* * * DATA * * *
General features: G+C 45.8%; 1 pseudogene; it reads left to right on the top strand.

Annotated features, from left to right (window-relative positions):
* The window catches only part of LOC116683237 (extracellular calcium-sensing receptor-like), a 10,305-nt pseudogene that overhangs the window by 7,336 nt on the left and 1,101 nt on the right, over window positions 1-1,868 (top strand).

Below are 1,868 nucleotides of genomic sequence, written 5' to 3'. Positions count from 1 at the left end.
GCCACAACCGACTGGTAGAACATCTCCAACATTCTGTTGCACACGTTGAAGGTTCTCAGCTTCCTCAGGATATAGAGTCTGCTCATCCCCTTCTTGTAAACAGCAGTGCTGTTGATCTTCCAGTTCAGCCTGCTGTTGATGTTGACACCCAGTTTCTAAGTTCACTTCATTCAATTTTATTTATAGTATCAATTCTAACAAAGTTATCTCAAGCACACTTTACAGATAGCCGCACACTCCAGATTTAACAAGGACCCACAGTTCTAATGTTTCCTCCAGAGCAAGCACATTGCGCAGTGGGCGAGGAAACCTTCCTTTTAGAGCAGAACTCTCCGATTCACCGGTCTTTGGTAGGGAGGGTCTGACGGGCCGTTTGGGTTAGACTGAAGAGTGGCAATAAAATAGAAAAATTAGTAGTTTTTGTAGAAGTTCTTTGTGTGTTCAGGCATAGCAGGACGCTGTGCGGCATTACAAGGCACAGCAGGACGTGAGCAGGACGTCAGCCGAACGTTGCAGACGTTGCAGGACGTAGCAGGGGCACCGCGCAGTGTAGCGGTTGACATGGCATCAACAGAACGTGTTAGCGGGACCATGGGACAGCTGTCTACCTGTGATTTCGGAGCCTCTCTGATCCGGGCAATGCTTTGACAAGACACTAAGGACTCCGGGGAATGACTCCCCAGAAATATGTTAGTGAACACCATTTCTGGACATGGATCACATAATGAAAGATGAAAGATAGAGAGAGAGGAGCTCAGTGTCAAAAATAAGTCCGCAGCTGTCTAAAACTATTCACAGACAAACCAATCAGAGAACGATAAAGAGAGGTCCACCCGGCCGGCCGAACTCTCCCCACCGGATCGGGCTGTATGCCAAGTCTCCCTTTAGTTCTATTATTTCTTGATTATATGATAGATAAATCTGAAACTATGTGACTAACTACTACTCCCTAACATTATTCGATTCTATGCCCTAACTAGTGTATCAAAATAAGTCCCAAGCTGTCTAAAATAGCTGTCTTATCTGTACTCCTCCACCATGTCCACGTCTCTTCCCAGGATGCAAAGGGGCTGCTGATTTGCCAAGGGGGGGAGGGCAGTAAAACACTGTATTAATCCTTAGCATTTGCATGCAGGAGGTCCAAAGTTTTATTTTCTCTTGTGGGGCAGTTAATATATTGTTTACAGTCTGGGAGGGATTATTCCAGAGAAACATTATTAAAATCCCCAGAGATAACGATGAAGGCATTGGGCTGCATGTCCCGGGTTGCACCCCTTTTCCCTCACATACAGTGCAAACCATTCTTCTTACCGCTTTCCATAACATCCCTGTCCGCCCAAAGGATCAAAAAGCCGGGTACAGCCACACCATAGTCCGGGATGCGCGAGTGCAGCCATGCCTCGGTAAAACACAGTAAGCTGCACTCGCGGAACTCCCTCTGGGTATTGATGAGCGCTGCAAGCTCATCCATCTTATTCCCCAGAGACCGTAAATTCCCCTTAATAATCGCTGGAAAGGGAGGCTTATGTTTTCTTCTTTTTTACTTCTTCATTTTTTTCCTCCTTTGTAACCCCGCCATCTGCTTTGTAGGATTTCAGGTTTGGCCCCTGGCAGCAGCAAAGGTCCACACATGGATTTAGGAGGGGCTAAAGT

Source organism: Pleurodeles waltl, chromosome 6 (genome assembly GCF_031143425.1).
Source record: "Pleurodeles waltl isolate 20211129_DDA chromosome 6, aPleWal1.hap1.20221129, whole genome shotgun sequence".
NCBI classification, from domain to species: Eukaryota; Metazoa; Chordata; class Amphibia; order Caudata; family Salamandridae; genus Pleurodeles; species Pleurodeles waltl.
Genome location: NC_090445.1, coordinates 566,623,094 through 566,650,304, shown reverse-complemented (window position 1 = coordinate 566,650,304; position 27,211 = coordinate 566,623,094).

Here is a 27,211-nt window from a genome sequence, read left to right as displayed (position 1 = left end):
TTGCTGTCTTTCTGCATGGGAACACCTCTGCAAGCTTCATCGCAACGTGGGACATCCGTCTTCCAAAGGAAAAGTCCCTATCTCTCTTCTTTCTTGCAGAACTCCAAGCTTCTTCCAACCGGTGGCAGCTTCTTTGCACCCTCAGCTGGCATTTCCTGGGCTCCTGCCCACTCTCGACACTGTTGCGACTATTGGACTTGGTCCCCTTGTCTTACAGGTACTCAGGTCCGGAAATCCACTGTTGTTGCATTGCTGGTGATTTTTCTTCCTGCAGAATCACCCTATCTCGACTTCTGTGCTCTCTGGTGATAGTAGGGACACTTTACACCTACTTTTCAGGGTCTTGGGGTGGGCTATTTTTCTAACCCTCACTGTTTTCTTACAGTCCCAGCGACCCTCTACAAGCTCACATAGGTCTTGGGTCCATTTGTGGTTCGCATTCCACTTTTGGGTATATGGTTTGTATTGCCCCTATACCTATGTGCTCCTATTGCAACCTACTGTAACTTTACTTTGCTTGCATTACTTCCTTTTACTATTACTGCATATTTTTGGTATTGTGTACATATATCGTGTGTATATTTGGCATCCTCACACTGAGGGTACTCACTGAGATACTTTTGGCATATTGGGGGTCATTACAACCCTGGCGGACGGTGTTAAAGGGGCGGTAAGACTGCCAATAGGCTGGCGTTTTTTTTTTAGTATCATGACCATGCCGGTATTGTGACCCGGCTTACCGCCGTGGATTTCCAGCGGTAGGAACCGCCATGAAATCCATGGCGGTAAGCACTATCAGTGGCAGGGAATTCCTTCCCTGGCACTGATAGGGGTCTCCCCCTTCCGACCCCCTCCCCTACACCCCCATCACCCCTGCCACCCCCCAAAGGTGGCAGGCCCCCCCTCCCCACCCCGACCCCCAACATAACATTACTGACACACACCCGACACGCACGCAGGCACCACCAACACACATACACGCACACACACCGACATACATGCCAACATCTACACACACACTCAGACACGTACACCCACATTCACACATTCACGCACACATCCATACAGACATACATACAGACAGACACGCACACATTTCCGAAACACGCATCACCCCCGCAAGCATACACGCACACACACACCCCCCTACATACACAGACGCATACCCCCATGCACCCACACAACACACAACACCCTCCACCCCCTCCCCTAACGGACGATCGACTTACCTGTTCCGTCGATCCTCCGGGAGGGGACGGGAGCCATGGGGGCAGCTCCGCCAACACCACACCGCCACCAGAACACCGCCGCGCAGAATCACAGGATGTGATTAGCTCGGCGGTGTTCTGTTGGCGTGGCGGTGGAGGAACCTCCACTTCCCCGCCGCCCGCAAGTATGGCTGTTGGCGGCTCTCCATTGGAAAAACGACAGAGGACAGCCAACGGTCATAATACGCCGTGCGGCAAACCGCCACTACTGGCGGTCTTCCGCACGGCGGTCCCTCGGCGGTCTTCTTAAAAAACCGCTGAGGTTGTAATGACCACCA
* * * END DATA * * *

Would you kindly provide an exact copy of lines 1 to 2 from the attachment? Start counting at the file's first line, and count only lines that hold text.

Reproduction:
General features: G+C 45.8%; 1 pseudogene; it reads left to right on the top strand.

Annotated features, from left to right (window-relative positions):